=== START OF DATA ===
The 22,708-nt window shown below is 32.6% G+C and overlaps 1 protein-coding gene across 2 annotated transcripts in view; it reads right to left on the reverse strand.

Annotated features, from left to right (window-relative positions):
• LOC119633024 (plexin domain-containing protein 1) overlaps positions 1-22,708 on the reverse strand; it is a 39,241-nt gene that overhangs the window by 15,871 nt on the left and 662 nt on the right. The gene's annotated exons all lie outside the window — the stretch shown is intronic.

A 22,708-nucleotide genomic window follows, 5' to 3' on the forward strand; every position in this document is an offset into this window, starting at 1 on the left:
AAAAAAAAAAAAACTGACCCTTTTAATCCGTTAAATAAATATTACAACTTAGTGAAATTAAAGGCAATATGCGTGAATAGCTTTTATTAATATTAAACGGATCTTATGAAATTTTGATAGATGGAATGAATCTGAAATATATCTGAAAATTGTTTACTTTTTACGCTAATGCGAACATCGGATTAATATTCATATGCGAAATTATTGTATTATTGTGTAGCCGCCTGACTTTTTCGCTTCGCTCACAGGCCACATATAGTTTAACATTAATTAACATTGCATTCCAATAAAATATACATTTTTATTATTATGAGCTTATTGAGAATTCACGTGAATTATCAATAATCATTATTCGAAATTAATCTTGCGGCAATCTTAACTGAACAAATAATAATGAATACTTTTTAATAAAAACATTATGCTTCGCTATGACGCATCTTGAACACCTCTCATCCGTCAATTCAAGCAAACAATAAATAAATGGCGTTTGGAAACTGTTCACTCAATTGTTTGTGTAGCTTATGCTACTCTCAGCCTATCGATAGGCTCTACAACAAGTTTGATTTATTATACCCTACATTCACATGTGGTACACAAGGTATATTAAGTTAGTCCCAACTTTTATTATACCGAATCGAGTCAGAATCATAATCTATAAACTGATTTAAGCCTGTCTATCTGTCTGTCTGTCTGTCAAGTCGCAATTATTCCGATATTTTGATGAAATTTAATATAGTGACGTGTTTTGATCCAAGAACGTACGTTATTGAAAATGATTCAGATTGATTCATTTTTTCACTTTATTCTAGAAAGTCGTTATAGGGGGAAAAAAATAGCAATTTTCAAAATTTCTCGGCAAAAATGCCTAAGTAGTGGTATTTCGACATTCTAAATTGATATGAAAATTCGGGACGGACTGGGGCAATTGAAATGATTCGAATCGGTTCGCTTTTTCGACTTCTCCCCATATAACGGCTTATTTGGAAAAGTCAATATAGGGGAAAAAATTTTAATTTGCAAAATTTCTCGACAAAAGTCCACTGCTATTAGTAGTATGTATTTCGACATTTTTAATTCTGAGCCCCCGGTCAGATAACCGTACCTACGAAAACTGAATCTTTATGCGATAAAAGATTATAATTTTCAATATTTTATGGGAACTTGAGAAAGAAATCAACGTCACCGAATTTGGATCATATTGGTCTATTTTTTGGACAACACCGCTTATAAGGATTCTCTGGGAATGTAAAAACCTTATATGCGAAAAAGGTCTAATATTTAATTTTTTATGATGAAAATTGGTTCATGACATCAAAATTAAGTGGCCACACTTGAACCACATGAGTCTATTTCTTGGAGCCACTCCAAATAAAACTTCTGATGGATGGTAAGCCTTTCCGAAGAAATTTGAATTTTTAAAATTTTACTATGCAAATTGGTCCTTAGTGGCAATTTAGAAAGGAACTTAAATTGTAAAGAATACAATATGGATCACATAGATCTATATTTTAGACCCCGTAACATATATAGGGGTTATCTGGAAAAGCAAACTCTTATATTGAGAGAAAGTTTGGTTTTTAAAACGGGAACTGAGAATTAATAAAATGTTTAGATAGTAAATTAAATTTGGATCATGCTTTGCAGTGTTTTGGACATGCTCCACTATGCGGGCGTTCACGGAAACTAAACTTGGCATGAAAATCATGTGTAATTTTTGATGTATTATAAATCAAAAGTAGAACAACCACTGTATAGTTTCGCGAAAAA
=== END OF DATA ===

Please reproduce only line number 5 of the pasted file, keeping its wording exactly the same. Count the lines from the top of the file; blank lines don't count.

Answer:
AAAAAAAAAAAAACTGACCCTTTTAATCCGTTAAATAAATATTACAACTTAGTGAAATTAAAGGCAATATGCGTGAATAGCTTTTATTAATATTAAACGGATCTTATGAAATTTTGATAGATGGAATGAATCTGAAATATATCTGAAAATTGTTTACTTTTTACGCTAATGCGAACATCGGATTAATATTCATATGCGAAATTATTGTATTATTGTGTAGCCGCCTGACTTTTTCGCTTCGCTCACAGGCCACATATAGTTTAACATTAATTAACATTGCATTCCAATAAAATATACATTTTTATTATTATGAGCTTATTGAGAATTCACGTGAATTATCAATAATCATTATTCGAAATTAATCTTGCGGCAATCTTAACTGAACAAATAATAATGAATACTTTTTAATAAAAACATTATGCTTCGCTATGACGCATCTTGAACACCTCTCATCCGTCAATTCAAGCAAACAATAAATAAATGGCGTTTGGAAACTGTTCACTCAATTGTTTGTGTAGCTTATGCTACTCTCAGCCTATCGATAGGCTCTACAACAAGTTTGATTTATTATACCCTACATTCACATGTGGTACACAAGGTATATTAAGTTAGTCCCAACTTTTATTATACCGAATCGAGTCAGAATCATAATCTATAAACTGATTTAAGCCTGTCTATCTGTCTGTCTGTCTGTCAAGTCGCAATTATTCCGATATTTTGATGAAATTTAATATAGTGACGTGTTTTGATCCAAGAACGTACGTTATTGAAAATGATTCAGATTGATTCATTTTTTCACTTTATTCTAGAAAGTCGTTATAGGGGGAAAAAAATAGCAATTTTCAAAATTTCTCGGCAAAAATGCCTAAGTAGTGGTATTTCGACATTCTAAATTGATATGAAAATTCGGGACGGACTGGGGCAATTGAAATGATTCGAATCGGTTCGCTTTTTCGACTTCTCCCCATATAACGGCTTATTTGGAAAAGTCAATATAGGGGAAAAAATTTTAATTTGCAAAATTTCTCGACAAAAGTCCACTGCTATTAGTAGTATGTATTTCGACATTTTTAATTCTGAGCCCCCGGTCAGATAACCGTACCTACGAAAACTGAATCTTTATGCGATAAAAGATTATAATTTTCAATATTTTATGGGAACTTGAGAAAGAAATCAACGTCACCGAATTTGGATCATATTGGTCTATTTTTTGGACAACACCGCTTATAAGGATTCTCTGGGAATGTAAAAACCTTATATGCGAAAAAGGTCTAATATTTAATTTTTTATGATGAAAATTGGTTCATGACATCAAAATTAAGTGGCCACACTTGAACCACATGAGTCTATTTCTTGGAGCCACTCCAAATAAAACTTCTGATGGATGGTAAGCCTTTCCGAAGAAATTTGAATTTTTAAAATTTTACTATGCAAATTGGTCCTTAGTGGCAATTTAGAAAGGAACTTAAATTGTAAAGAATACAATATGGATCACATAGATCTATATTTTAGACCCCGTAACATATATAGGGGTTATCTGGAAAAGCAAACTCTTATATTGAGAGAAAGTTTGGTTTTTAAAACGGGAACTGAGAATTAATAAAATGTTTAGATAGTAAATTAAATTTGGATCATGCTTTGCAGTGTTTTGGACATGCTCCACTATGCGGGCGTTCACGGAAACTAAACTTGGCATGAAAATCATGTGTAATTTTTGATGTATTATAAATCAAAAGTAGAACAACCACTGTATAGTTTCGCGAAAAA